You have completed the assignment or document, though now is the vital part, as you are not quite finished yet. Proofreading your assignment or document is a must. We do not always pick up or see our own mistakes, as our brains are predisposed to see what we expect to see.
Proofreading is the process of finding and correcting mistakes in text before it is printed or put online.
- about ensuring consistency and accuracy
- essential – it is a matter of professional reputation (and more)
- the last line of defence – the buck stops with you.
It is also: hard work – it can be pedantic, tiring and repetitive.
Proofreading is not rewriting your document, editing or just having a quick look.
Proofreading is the process of correcting surface errors in writing, such as grammatical, spelling, punctuation and other language mistakes.
When proofreading your writing please be mindful of:
- Are there any spelling errors?
- Are full stops, commas, colons, semicolons, etc., used correctly?
- Have words that sound like one another but have different meanings, such as ‘there’, ‘their’ and ‘they’re’, been used correctly?
- Have quotation marks and apostrophes been used appropriately?
- Are there any double spaces, particularly after full stops?
When proofreading your assignment and/or document:
Your organisation or University writing style guide, including referencing.
How to Do It
In the morning when you are fresh.
Set aside time in your calendar or diary.
Away from distractions. Turn off email and Facebook alerts on your computer and watch.
Use “Editor” on your computer to check for; spelling, grammar, clarity and conciseness, formality, punctuation and vocabulary. Though, do not rely on the grammar and spelling checkers on the computer.
Read over the document slowly, line by line.
Then re-read your document for sense and for technical accuracy, repeated words.
Look for one type of error at a time.
Review the referencing within the document comparing to the referencing pages for accuracy.
Keep a list of all the things that you need to check.
Highlight text that needs a change of formatting.
If it is easier to read your document in hard copy, print in a different font or even an unusual colour. Then, take a pencil or pen and point to every word, otherwise read the text aloud. This strategy helps you spot confusing points or jarring structure. It also helps you identify awkward or abrupt sentences. This forces the brain to leave its usual strategy of jumping between groups of words, essentially guessing at what they say before hopping on quickly to the next group.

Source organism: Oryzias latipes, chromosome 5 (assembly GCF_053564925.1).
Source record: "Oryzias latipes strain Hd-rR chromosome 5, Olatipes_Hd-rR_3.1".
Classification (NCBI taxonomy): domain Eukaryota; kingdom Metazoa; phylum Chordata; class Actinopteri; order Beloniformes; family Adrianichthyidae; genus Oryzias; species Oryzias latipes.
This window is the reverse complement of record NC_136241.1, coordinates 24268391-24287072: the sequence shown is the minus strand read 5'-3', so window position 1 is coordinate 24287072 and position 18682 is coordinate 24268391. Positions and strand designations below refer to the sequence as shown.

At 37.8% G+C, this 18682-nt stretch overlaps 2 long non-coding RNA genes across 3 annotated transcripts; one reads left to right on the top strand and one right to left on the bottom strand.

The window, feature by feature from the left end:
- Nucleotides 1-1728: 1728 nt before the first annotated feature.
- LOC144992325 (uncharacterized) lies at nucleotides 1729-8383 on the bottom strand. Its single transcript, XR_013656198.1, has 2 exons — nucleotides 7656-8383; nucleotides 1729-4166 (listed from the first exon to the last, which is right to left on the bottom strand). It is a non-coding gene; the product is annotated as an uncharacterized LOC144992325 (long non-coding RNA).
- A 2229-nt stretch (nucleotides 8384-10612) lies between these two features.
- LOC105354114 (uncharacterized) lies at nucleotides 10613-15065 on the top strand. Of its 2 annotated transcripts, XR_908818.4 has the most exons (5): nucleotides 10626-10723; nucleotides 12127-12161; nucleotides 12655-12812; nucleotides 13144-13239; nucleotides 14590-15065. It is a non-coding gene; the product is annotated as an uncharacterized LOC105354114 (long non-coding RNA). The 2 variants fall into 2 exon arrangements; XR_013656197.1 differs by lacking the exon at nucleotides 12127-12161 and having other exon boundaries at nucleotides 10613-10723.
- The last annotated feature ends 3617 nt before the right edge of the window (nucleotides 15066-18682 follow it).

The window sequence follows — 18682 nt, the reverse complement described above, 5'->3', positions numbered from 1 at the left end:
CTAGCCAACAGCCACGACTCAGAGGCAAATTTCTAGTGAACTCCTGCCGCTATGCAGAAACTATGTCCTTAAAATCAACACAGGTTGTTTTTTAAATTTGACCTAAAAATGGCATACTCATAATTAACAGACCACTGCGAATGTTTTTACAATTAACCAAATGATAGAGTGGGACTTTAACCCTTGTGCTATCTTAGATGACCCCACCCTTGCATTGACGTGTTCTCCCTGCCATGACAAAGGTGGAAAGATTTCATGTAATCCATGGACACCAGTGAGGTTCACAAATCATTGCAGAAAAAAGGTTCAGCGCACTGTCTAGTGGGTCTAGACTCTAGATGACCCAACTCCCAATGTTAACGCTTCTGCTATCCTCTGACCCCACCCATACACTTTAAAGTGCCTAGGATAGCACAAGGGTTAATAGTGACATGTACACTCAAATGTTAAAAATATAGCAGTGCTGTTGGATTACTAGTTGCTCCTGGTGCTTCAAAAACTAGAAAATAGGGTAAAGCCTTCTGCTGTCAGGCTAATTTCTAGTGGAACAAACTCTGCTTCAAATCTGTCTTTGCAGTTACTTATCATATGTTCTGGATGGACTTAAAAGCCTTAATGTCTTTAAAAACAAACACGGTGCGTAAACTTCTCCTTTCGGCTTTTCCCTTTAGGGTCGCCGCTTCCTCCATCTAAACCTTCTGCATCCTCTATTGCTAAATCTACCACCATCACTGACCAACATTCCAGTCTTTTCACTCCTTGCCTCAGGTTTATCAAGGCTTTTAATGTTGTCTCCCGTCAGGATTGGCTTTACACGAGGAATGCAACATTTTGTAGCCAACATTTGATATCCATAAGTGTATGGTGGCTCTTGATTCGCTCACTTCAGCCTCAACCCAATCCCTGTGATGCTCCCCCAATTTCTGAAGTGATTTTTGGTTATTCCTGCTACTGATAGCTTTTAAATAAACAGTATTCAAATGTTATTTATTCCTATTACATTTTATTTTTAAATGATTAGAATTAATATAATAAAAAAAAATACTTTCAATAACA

If you have the time prior to submission of your assignment or document, set aside a few days then review the document with fresh eyes.
What to Look For
Clusters of mistakes.
Ends of lines – bad word breaks, repetition of words.
Little words – big words draw the eye and are more explanatory, use one word instead of many.
Consistency of terminology, e.g., the board/the Board.
Lists – count the steps they require and make sure they are all there.
Brackets and speech marks – is the second one in the right place?
Cross-reference – compare the document to the listed referenced material.
Words around glaring errors – these often get overlooked.
Abbreviations – are they defined at first use?
Common spelling errors, e.g., affect/effect, principal/principle, led/lead, were/where.
Proofreading backwards could pick up mistakes easier.
Matching mistakes – make sure the verb matches the noun.
Descriptors are used to back up a statement.
Layout and Formatting
Captions – are they on the right items?
Contents page – do headings/page numbers match actual copy?
Consistency of style – bold, italics, font and word size match the style guide.
Spacing at the top of the page.
Margin sizing matches the style guide.
Page numbers and other footer/header material – check for accuracy and order.
Headings – relevance, repetition, level, font, and word size.
Numbering – check sequence.
Title page, author name.
Follow the assessment guide for the document, course/project outline and utilise the template as provided for the document.
Are the decimal points in the right place?
It does not have to be you who does the proofreading. In a perfect world, we would never proofread our own writing. It is always easier to spot the mistakes in someone else’s work. So, see if a colleague or your mentor would be open to a proofreading arrangement. Though this does not mean rewriting your document.
Software packages (e.g., MS Word) can read text aloud for you. By having your computer read your text aloud to you is a good way of catching some typos.
For writing to be clear, there must be no spelling, grammar or punctuation errors, or inconsistency in language, as these can undermine the impact of the writing and the credibility of the author.
Proofreading is a skill you can develop. The more you proofread, the sharper your eye will become.
Holdridge, C. 2020. How to proofread a document. www.writing-skills.com. Accessed 29 January 2021.
University of North Carolina at Chapel Hill, The Writing Center. 2021. Editing and Proofreading. Accessed 29 January 2021.
Levisohn, E. 2019. Proofreading vs editing: What’s the difference? Accessed 29 January 2021.
Levisohn, E. 2018. The power of learning from your mistakes. Accessed 29 January 2021.